FOR A WHILE now most of the real creative energy in American popular misic has been pulsing out of Nashville. And all of a sudden people are starting to notice. Not only have Willie Nelson and Dolly Parton exploded into national stardom on their own (that is, without special benefit of television), but they have also influenced a whole school of rock artists from Linda Ronstadt to groups like the Eagles and Kansas, so that the general drift of popular music today seems to be more and more in the direction of country.
And at just this moment country music itself is also moving through a major metamorphosis, one that began way back in the '60s with Mickey Newbury, John D. Loudermilk, and Kris Kristofferson and continues today with young talents such as Lee Clayton, Guy Clark, and Sonny Throckmorton. Country lyrics by these younger writers are dealing with a wider range of emotions, exploring a greater number of situations than ever before. They are writing songs about stuff that Kitty Wells never even heard about in school.
There is a wacky, outrageous quality to much of the new material. Younger writers, such as Paul Craft, are satirizing all that the traditional country audience holds dear. You would know him, if at all, as the author of that off-the-wall bit of nonsense titled "Dropkick Me, Jesus, Through the Goalposts of Life." Well, he also wrote another one, nearly as improbable as country material, called "It's Me Again, Margaret," about an obscene phone caller who, when at last apprehended by the police, directs his single, alloted call to his favorite target for sexual harrassment, Margaret. Or, finally, what about the song that Craft addressed to Linda Lovelace, star of Deep Throat ? (I'm sure I couldn't get its title past the editors of this family newspasper, so I won't even try.) But does that sound to you like something Roy Acuff and the Smoky Mountain Boys might record? No? Well, that's just the point.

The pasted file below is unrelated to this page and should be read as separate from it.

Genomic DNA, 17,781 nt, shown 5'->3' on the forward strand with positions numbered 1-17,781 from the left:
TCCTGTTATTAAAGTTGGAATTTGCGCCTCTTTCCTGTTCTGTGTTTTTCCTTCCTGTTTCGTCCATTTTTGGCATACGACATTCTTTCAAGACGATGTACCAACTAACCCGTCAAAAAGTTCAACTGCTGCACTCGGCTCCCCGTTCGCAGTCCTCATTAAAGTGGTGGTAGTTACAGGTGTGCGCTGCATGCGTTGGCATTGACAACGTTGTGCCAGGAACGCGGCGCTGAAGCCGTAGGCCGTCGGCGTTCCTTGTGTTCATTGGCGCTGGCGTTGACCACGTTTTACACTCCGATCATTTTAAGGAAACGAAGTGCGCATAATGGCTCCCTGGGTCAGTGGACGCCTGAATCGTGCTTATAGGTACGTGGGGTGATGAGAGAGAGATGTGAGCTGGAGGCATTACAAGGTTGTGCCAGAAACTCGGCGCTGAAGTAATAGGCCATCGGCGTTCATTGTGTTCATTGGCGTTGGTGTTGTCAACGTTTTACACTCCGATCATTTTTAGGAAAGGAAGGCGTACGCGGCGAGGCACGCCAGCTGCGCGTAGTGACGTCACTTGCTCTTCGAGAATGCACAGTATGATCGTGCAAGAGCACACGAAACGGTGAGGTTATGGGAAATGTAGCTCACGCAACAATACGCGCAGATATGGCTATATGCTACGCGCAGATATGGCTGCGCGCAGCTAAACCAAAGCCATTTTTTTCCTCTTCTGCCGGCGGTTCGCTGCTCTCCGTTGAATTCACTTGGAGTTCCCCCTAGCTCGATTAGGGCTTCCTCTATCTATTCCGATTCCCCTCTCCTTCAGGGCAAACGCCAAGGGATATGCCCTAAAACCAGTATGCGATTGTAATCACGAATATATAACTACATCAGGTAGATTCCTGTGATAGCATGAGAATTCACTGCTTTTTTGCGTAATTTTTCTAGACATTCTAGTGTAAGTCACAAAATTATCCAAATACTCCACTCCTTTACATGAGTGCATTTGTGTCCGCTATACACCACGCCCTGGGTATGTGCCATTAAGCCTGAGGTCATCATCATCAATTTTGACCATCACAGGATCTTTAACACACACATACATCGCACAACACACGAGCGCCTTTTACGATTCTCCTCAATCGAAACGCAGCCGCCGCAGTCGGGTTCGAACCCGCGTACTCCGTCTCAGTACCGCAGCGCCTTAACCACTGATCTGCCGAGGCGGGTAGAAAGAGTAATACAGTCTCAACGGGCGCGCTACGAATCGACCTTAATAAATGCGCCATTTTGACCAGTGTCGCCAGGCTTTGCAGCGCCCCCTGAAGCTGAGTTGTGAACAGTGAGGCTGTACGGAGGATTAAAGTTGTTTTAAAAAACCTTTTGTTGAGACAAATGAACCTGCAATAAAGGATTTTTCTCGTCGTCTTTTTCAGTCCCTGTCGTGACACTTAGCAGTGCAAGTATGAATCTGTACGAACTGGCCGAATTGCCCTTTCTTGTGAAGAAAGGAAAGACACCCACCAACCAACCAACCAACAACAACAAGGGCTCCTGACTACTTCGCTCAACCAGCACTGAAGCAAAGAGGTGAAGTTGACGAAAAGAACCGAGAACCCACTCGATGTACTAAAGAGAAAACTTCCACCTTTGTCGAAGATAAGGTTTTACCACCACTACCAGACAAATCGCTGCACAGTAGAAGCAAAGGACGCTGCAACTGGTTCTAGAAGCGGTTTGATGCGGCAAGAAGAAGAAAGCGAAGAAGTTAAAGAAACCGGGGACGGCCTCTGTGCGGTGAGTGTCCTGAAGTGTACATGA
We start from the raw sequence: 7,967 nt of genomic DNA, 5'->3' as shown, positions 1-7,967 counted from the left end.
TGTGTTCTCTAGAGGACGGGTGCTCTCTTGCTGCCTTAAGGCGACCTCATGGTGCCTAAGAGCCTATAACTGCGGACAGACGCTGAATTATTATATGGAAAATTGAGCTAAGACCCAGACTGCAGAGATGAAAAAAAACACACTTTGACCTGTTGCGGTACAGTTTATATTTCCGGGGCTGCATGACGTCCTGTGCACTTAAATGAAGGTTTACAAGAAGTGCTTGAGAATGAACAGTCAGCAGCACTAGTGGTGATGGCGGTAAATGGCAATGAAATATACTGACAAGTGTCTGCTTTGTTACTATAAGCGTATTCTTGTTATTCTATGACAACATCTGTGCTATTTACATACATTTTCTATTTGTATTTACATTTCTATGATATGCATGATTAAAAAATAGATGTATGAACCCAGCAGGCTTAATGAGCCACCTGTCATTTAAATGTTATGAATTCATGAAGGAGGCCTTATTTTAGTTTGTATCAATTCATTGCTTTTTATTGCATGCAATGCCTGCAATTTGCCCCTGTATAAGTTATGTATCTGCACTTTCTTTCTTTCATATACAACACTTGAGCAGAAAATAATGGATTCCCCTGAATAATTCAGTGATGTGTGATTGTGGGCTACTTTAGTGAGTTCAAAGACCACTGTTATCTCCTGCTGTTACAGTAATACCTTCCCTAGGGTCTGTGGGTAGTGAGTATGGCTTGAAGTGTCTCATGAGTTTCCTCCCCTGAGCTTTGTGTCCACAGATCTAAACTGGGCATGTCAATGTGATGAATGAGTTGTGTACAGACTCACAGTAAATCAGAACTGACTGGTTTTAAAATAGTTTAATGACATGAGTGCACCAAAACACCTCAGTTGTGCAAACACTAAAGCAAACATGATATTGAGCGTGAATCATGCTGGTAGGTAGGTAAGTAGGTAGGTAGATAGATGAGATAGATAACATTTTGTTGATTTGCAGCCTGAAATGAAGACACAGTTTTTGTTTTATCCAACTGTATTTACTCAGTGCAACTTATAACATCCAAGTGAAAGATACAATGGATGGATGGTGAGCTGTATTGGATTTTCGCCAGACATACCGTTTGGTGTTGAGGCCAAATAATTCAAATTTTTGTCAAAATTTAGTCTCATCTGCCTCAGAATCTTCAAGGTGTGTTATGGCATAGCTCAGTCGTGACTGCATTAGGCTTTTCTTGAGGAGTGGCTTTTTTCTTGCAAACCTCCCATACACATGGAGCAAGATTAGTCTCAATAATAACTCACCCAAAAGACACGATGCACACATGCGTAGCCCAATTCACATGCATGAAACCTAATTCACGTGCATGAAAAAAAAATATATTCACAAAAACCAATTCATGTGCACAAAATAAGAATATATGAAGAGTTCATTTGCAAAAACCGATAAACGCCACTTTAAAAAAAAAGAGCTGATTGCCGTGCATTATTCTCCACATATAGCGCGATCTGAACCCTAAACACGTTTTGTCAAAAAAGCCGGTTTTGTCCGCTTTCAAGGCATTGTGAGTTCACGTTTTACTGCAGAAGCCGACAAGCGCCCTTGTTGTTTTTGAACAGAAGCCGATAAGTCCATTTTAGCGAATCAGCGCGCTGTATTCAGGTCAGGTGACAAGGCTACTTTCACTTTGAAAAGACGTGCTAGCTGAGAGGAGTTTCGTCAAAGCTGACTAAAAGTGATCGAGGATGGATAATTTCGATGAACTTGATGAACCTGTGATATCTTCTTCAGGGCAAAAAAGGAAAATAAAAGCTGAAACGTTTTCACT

You can, admittedly, listen to country music's top-10 singles week after week and not notice much of a change. The earlier-mentioned Sonny Throckmorton, for example, is about the hottest songwriter in Nashville right now. He wrote a song called "Knee Deep in Loving You" that made it to number-one country a while back on a recording by Dave and Sugar. "Knee Deep" is nice enough, bright and spritely with a straight-ahead beat, but it could have been written by any one of a dozen established song writers in Nashville a decade ago. You can, however, get an idea of what it is that makes Sonny Throckmorton a lot different from that same dozen of 10 years back with his new album, The Last Cheater's Waltz (Mercury SRM-1-3736). On it, you'll find not just his chart-contenders, but also the more personal, venturesome numbers which have won him his reputation for real quality.
This latter material is what Sonny Throckmorton is all about. Listen to him wail out the wistful lyrics of the album's title track in his Neil Young-like voice, and you may well suspect that he has written country music's definitive "cheatin' song," one a little more bitter and a lot closer to the bone than the thousand or so that preceded it. His "Middle Age Crazy" is a touching portrait of an ordinary man in mid-life crisis, "40 years old, going on 20." There is in this none of the jeering, baiting tone that was so often heard in rock lyrics treating the same material. Throckmorton simply sings with subtle sympathy of one who is "middle age crazy, trying to prove he still can."
And speaking of that, there is a good deal of subtlety of a different sort in a country-chart song that Throckmorton wrote in collaboration with Glenn Martin called, "If We're Not in Love by Monday." The chord progression is a lot more complex and interesting on this one than is usual in country, and it has sophisticated lyrics to match. It is the kind of song that would fit very well into the repertoire of a club singer such as Nancy Wilson or Marlena Shaw.
Good as this album is, you shouldn't get the idea that The Last Cheater's Waltz is the only one of its kind coming out of Nashville today, nor that Sonny Throckmorton is somehow singlehandedly changing things there. No, he is, whether he knows it or not, part of a movement. You could call him one of country's avant-garde if music as commercial as it is were not inimicable to the very notion of an avant-garde. So maybe it's more a matter of a new generation taking over. In this way maybe country is growing up. Maybe this younger generation of country writers is showing greater maturity than the older one over did. There is something in their work even for those who may have turned a deaf ear to the music before.